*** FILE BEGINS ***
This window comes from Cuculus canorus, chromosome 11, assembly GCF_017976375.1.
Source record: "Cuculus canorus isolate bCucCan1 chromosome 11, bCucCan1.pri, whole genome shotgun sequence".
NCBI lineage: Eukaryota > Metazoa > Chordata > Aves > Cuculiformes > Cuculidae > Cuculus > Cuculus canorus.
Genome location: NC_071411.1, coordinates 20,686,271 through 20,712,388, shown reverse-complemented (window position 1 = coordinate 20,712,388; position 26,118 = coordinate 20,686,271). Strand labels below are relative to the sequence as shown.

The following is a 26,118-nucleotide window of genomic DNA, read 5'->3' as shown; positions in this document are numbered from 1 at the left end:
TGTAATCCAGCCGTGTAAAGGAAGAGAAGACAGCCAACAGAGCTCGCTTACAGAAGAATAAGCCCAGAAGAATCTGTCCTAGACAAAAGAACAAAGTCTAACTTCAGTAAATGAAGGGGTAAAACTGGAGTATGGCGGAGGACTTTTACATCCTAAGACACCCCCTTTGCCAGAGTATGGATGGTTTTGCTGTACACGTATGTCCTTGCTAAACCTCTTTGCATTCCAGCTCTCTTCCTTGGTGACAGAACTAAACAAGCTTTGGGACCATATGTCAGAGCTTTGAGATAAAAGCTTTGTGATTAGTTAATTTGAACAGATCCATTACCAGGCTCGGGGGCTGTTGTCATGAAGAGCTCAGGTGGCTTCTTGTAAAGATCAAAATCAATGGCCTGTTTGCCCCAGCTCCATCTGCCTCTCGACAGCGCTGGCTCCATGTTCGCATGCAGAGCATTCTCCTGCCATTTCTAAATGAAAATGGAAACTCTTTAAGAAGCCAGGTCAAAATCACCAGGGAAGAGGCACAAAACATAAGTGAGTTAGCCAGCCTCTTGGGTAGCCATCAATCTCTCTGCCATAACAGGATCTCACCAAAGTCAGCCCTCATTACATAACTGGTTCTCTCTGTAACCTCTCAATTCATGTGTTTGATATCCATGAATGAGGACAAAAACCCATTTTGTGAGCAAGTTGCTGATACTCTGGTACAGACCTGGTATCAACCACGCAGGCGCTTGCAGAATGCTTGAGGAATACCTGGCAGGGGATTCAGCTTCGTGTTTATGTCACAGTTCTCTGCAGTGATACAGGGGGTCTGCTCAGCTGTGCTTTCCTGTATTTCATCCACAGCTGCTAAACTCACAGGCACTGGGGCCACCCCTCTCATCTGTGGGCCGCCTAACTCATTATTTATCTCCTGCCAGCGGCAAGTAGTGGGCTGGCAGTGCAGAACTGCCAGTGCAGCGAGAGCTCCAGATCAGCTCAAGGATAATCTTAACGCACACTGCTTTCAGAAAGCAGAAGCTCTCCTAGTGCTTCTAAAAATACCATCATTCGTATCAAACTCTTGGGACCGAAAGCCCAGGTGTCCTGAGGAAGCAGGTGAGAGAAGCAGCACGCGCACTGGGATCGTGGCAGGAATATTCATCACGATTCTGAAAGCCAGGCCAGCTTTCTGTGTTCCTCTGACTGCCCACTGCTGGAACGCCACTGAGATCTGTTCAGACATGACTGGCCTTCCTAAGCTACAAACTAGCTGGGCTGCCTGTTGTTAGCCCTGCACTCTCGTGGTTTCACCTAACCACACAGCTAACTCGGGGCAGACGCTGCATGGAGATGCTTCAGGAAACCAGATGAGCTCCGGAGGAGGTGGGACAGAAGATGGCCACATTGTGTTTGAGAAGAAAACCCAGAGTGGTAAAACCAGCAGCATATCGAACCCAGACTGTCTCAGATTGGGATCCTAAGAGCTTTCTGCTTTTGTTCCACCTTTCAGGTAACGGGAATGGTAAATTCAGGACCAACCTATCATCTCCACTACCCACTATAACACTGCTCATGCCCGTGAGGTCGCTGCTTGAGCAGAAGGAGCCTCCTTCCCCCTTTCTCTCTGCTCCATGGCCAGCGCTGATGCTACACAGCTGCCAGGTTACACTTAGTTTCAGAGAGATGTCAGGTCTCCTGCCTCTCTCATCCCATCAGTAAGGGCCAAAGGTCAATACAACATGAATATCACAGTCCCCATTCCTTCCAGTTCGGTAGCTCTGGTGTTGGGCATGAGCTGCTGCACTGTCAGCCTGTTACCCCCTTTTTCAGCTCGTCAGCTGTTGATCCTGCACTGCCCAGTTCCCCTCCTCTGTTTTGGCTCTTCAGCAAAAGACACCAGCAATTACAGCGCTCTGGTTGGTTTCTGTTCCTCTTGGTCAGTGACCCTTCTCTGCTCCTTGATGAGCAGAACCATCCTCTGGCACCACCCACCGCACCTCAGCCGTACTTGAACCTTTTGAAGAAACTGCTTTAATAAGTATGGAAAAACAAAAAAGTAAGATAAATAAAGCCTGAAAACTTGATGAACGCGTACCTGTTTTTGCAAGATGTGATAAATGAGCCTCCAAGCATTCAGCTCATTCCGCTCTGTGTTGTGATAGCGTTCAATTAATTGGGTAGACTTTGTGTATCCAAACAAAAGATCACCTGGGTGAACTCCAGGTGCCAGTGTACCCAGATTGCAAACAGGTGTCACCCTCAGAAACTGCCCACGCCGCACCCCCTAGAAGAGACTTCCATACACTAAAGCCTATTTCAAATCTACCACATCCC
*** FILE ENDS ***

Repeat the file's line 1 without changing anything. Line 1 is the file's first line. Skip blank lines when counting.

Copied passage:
This window comes from Cuculus canorus, chromosome 11, assembly GCF_017976375.1.